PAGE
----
Conversations with Ray

As some of you know, this week marks Share a Story – Shape a Future 2011.  Each day bloggers around the world will write on a specific topic related to literacy.  Today’s topic is “The Gift of Reading” — a subject that just happens to coincide with a post I’ve been planning for a while now, ever since I stumbled across this old photograph …

That is my father, John Wheeler Auxier.1  He’s reading Doctor DeSoto to me and my sisters.  This was one of hundreds of books he read aloud to us, always using voices, always willing to indulge us with “just one more.”

All through elementary school, my father made regular visits to our classes to read aloud.  He did this every week from first to sixth grade.  This was not a luxury of time;  during many of these years he was working two or three jobs to keep the family afloat — all while trying to complete graduate school.  Still, he always made time to read.2

When I think about “the gift of reading,” I picture my father standing before my class, caught up in a terrifying impression of Blind Old Pew or Jadis, the Last Queen of Charn.  I remember watching him, proud and hopeful that I might one day be able to orate with such passion.  I suspected then what I know now:  it is not enough just to buy a kid a book.  It is not even enough to let kids see you read.  Reading must be relational.  The difference between reading a stop sign and reading a book is that the latter is a conversation between the audience and storyteller.  Everything else is just words on a page.

Even after I reached “reading fluency,” my father continued to read aloud to me — sharing books that were otherwise just out of reach.  I was in fifth grade when he read  Ray Bradbury’s Something Wicked This Way Comes.   Anyone who knows this book knows that it is a story meant to be handed down from father to son.  The copy he read to me was a tattered first edition, stamped inside and out with the words “Property of John. W. Auxier” from when he was a boy.  Of course, I didn’t understand everything I heard, but I understood enough to be thrilled.  When he finished reading it, he gave the book to me, and I have re-read it every October since.  Often aloud.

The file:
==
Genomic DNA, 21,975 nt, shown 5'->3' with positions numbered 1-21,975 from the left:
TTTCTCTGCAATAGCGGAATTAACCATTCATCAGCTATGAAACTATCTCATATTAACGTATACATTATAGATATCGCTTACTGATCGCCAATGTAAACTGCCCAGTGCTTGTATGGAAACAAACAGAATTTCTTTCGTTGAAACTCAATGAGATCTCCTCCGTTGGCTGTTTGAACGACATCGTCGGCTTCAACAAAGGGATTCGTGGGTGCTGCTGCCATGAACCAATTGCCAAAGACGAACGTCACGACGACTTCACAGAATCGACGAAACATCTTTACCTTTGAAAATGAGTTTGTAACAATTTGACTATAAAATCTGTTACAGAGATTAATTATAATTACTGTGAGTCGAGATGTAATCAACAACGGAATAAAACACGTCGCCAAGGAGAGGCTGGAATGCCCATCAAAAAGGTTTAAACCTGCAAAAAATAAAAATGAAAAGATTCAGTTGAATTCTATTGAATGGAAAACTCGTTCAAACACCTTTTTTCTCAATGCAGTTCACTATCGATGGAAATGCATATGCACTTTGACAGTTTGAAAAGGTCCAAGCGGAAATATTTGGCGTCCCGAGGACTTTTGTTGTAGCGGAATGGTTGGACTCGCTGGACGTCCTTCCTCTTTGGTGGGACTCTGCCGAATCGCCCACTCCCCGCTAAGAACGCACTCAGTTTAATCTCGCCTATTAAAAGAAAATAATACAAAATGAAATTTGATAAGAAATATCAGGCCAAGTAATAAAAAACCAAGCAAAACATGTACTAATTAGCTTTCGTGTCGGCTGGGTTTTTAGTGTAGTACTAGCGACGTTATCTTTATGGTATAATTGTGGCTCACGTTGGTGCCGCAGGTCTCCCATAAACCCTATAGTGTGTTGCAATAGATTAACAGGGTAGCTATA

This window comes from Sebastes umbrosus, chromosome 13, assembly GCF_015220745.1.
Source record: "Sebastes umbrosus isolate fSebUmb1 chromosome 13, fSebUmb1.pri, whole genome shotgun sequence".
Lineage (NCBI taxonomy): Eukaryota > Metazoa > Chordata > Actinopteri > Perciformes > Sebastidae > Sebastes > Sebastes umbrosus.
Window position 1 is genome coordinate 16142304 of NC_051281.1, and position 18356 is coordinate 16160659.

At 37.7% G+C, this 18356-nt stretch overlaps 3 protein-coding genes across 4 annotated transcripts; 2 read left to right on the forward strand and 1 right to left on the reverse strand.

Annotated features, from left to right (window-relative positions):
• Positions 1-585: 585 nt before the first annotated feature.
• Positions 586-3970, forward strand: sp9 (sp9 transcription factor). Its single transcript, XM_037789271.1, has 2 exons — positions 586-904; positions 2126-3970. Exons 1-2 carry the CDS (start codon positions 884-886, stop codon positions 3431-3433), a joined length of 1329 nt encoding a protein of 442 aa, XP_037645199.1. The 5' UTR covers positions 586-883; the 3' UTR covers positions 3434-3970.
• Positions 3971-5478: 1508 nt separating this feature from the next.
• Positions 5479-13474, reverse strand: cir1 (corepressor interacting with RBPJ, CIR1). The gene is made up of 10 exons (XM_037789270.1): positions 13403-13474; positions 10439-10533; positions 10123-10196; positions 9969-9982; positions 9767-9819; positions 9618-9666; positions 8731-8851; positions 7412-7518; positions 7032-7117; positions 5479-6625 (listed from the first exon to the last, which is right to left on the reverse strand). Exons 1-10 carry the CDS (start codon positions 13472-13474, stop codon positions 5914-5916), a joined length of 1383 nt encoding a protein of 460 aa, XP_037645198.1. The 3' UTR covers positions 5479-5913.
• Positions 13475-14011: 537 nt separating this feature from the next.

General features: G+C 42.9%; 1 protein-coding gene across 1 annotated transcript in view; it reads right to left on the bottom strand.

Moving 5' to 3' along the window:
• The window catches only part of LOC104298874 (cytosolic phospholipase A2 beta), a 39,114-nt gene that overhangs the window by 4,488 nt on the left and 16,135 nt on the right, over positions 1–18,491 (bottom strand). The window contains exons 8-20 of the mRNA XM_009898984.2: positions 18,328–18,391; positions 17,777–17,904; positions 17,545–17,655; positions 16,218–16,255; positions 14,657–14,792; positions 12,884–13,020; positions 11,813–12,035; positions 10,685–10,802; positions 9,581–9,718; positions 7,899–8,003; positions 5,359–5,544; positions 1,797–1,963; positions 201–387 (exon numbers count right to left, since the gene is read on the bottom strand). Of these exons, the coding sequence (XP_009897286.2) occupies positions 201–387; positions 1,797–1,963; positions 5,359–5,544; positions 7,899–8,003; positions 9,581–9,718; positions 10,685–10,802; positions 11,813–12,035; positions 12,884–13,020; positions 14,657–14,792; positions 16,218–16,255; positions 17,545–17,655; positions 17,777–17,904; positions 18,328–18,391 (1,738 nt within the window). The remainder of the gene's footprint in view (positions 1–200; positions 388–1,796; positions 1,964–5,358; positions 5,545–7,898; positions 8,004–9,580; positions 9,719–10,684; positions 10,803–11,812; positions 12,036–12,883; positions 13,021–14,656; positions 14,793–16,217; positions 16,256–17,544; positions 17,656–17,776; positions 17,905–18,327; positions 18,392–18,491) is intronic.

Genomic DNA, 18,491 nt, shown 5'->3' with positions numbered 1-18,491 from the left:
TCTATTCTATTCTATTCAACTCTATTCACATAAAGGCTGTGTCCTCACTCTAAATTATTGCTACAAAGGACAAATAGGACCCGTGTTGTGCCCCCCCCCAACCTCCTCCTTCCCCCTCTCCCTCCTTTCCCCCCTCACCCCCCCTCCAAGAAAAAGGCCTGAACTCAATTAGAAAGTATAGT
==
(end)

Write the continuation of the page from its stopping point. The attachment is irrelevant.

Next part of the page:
Ray Bradbury soon became my favorite author, and a few years later, my father took me to a writing convention to meet him in person.  I only remember two things from that busy day.  The first was when my father mentioned — almost in passing — that he thought I should be a writer.  The second was something that happened at the end of the day:

Bradbury had finished his keynote address and was now signing books, battling off hundreds of eager fans all clamoring to meet him.  My father, who had gone to the washroom, returned from the hall a moment later with a bemused smirk. “I just peed next to Ray Bradbury,” he said.

A million things rushed through my mind — among them the realization that Bradbury was, in fact, bound by the laws of nature.  And imagine the luck!  Hundreds of people were waiting in line for this man’s signature, and my father got a private audience.  “What did you say to him?” I asked, imagining what question I might have chosen.

He shrugged. “I told him ‘Your signing-hand must be pretty sore.‘”

I remember being in total awe:  when faced with his childhood hero, my father had remained completely calm — casual even.  But looking back on that day, his reaction seems less shocking to me now.

After all, my father had been having conversations with Ray his whole life.

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For those interested in other “Gift of Reading” stories, I highly recommend you check out BookDads, where Chris Singer has brought together dozens of bloggers to tell stories about fatherhood and the Gift of Reading.  Then pick up a copy of Something Wicked This Way Comes and read it to someone.


  1. Please note that he is John and I am Jonathan … a  difference I cling to when accused of being a “jr.”
  2. In fact, I would argue that reading aloud is one of few “advantages” a parent can give their child that doesn’t cost money.